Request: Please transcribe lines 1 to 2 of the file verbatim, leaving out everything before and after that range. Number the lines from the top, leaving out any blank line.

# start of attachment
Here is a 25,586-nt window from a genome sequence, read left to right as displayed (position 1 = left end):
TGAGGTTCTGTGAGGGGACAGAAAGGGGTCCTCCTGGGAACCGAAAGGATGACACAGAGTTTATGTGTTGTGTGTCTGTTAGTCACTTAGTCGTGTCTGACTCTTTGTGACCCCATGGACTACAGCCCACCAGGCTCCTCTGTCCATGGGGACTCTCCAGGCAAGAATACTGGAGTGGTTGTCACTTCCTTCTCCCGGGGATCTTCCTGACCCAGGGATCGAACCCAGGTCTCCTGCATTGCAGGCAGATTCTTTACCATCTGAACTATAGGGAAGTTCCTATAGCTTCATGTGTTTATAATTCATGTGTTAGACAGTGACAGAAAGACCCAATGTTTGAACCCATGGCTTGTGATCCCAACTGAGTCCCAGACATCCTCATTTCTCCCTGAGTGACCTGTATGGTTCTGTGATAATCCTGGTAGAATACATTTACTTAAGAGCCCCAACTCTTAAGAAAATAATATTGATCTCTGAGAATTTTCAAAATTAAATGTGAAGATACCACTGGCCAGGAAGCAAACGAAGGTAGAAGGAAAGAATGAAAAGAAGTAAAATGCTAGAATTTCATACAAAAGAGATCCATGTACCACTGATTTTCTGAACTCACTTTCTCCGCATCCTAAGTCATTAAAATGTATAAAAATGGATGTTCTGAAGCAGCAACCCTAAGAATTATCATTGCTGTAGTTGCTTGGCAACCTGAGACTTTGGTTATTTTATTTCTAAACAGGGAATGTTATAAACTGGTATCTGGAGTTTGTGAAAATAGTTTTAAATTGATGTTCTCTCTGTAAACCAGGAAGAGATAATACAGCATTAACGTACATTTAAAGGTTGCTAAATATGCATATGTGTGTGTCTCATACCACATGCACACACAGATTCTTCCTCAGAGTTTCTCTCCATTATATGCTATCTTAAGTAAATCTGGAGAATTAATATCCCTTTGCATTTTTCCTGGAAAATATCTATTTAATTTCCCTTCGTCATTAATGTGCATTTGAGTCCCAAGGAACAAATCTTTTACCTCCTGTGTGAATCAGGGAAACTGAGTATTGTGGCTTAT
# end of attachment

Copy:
Here is a 25,586-nt window from a genome sequence, read left to right as displayed (position 1 = left end):
TGAGGTTCTGTGAGGGGACAGAAAGGGGTCCTCCTGGGAACCGAAAGGATGACACAGAGTTTATGTGTTGTGTGTCTGTTAGTCACTTAGTCGTGTCTGACTCTTTGTGACCCCATGGACTACAGCCCACCAGGCTCCTCTGTCCATGGGGACTCTCCAGGCAAGAATACTGGAGTGGTTGTCACTTCCTTCTCCCGGGGATCTTCCTGACCCAGGGATCGAACCCAGGTCTCCTGCATTGCAGGCAGATTCTTTACCATCTGAACTATAGGGAAGTTCCTATAGCTTCATGTGTTTATAATTCATGTGTTAGACAGTGACAGAAAGACCCAATGTTTGAACCCATGGCTTGTGATCCCAACTGAGTCCCAGACATCCTCATTTCTCCCTGAGTGACCTGTATGGTTCTGTGATAATCCTGGTAGAATACATTTACTTAAGAGCCCCAACTCTTAAGAAAATAATATTGATCTCTGAGAATTTTCAAAATTAAATGTGAAGATACCACTGGCCAGGAAGCAAACGAAGGTAGAAGGAAAGAATGAAAAGAAGTAAAATGCTAGAATTTCATACAAAAGAGATCCATGTACCACTGATTTTCTGAACTCACTTTCTCCGCATCCTAAGTCATTAAAATGTATAAAAATGGATGTTCTGAAGCAGCAACCCTAAGAATTATCATTGCTGTAGTTGCTTGGCAACCTGAGACTTTGGTTATTTTATTTCTAAACAGGGAATGTTATAAACTGGTATCTGGAGTTTGTGAAAATAGTTTTAAATTGATGTTCTCTCTGTAAACCAGGAAGAGATAATACAGCATTAACGTACATTTAAAGGTTGCTAAATATGCATATGTGTGTGTCTCATACCACATGCACACACAGATTCTTCCTCAGAGTTTCTCTCCATTATATGCTATCTTAAGTAAATCTGGAGAATTAATATCCCTTTGCATTTTTCCTGGAAAATATCTATTTAATTTCCCTTCGTCATTAATGTGCATTTGAGTCCCAAGGAACAAATCTTTTACCTCCTGTGTGAATCAGGGAAACTGAGTATTGTGGCTTAT